Impairment of Long-Lived Assets
Long-lived assets are reviewed for impairment whenever events or changes in circumstances indicate that the carrying amount of an asset may not be recoverable. For the purpose of reviewing restaurant assets to be held and used for potential impairment, assets are grouped together at the market level, or in the case of a potential relocation or closure, at the restaurant level. We manage our restaurants as a group with significant common costs and promotional activities; as such, an individual restaurant’s cash flows are not generally independent of the cash flows of others in a market. Recoverability of assets to be held and used is measured by a comparison of the carrying amount of an asset to the estimated undiscounted future cash flows expected to be generated by the asset. If the carrying amount of an asset exceeds its estimated future cash flows, an impairment charge is recognized as the amount by which the carrying amount of the asset exceeds the fair value of the asset.
During the years ended December 31, 2017, 2016 and 2015, an aggregate impairment charge of $3,291, $17,394 and $6,675, respectively, was recognized in loss on disposal and impairment of assets in the consolidated statement of income. During the year ended December 31, 2017, the impairment charges resulted primarily from the closure of a small number of underperforming Chipotle restaurants. Impairment charges recognized during the year ended December 31, 2016 resulted primarily from the impairment of ShopHouse Southeast Asian Kitchen restaurants which were closed during 2017. During the year ended December 31, 2015, the impairment charges resulted from an internally developed software program we chose not to implement and the related hardware, the discontinued use of certain kitchen equipment from our restaurants, as well as restaurant relocations. The fair value of restaurants was determined using Level 3 inputs (unobservable inputs) based on a discounted cash flows method. See “Fair Value Measurements” below for a description of level inputs.
Deferred tax assets and liabilities are recognized at enacted income tax rates for the temporary differences between the financial reporting bases and the tax bases of our assets and liabilities. Any effects of changes in income tax rates or tax laws are included in the provision for income taxes in the period of enactment. The deferred income tax impacts of investment tax credits are recognized as an immediate adjustment to income tax expense. When it is more likely than not that a portion or all of a deferred tax asset will not be realized in the future, we provide a corresponding valuation allowance against the deferred tax asset, except for deferred tax assets related to stock awards when there is sufficient future taxable income to recover the deferred tax assets. When it is more likely than not that a position will be sustained upon examination by a tax authority that has full knowledge of all relevant information, we measure the amount of tax benefit from our position and record the largest amount of tax benefit that is greater than 50% likely of being realized after settlement with a tax authority. Our policy is to recognize interest to be paid on an underpayment of income taxes in interest expense and any related statutory penalties in the provision for income taxes in the consolidated statement of income.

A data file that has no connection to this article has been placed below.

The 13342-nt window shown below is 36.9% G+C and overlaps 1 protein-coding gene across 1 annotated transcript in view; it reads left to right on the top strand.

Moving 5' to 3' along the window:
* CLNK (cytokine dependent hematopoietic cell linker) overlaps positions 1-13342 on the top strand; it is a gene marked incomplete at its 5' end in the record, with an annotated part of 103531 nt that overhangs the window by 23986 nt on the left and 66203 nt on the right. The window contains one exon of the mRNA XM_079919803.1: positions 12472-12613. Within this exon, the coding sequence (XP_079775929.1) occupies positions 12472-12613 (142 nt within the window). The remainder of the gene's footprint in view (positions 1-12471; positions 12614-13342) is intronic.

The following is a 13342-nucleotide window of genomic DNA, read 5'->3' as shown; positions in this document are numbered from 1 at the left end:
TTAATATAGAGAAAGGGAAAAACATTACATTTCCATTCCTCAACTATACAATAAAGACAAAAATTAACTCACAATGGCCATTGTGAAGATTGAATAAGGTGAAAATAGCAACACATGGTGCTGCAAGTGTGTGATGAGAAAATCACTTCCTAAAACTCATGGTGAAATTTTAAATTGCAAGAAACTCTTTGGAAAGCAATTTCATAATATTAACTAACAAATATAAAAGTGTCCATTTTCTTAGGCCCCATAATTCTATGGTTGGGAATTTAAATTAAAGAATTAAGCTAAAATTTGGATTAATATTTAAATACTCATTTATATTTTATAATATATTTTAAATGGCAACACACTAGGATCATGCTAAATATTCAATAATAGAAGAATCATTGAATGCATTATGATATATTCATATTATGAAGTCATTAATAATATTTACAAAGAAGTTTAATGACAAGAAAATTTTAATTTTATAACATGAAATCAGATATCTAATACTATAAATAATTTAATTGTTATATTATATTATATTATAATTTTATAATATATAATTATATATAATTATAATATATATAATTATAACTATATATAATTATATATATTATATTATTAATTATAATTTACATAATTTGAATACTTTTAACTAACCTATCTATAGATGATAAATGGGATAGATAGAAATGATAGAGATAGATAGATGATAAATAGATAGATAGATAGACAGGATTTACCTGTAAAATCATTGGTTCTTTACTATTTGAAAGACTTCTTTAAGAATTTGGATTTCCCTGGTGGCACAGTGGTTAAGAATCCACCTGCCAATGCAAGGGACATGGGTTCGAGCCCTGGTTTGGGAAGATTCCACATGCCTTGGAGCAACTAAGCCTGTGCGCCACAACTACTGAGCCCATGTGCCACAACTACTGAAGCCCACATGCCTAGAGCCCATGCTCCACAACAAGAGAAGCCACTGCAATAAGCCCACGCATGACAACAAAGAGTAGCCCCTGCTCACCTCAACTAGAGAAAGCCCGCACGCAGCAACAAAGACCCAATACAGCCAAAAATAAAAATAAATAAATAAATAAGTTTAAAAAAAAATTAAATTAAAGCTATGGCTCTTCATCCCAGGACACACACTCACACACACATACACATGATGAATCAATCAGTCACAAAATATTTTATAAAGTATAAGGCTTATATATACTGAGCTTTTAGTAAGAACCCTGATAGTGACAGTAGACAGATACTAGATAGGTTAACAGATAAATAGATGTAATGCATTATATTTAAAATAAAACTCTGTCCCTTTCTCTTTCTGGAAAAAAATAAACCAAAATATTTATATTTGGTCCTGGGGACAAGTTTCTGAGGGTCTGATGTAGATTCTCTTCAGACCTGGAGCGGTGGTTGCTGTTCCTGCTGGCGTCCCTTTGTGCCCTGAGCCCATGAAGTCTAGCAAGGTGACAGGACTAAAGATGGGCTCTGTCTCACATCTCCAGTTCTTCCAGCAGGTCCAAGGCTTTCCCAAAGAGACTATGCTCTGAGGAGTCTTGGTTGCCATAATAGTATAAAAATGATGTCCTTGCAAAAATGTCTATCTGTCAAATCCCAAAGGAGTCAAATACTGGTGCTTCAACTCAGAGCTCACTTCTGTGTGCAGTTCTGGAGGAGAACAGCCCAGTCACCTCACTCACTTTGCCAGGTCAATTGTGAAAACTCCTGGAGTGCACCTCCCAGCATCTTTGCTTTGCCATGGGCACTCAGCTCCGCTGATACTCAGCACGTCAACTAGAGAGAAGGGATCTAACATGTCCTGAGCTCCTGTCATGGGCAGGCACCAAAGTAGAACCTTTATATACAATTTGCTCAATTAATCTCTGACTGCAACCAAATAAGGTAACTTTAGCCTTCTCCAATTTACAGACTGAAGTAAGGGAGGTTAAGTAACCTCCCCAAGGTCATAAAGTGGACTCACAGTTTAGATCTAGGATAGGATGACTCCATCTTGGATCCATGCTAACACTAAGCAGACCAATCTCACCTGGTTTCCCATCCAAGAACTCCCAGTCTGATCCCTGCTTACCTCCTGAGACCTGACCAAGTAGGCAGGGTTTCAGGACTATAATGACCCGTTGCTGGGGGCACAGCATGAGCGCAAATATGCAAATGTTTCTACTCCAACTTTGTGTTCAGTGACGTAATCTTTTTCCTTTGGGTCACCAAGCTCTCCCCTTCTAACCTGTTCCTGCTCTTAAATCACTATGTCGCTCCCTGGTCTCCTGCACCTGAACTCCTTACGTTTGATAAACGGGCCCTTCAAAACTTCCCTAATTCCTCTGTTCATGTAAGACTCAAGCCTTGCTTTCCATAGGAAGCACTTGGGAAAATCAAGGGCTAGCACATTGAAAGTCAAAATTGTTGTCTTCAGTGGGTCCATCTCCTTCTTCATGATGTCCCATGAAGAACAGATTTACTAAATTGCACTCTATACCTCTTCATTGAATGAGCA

Restaurant Pre-Opening Costs
Pre-opening costs, including rent, wages, benefits and travel for training and opening teams, food and other restaurant operating costs, are expensed as incurred prior to a restaurant opening for business, and are included in operating expenses on the consolidated statement of income.
We are self-insured for a significant portion of our risks and associated liabilities with respect to workers’ compensation, employee health, general liability, automobile, and property damage. Pursuant to these policies, we are responsible for losses up to varying deductibles and are required to estimate a liability that represents the ultimate exposure for aggregate losses below those limits. This liability is based on our estimates of the ultimate costs to be incurred to settle known claims and, where applicable, claims not reported as of the balance sheet date. The estimated liability is not discounted and is based on a number of assumptions and factors, including historical trends, actuarial assumptions, and economic conditions. If actual trends differ from the estimates, the financial results could be impacted. As of December 31, 2017 and 2016, $37,096 and $35,550, respectively, of the estimated liability was included in accrued payroll and benefits and $14,014 and $13,881, respectively, was included in accrued liabilities in the consolidated balance sheet.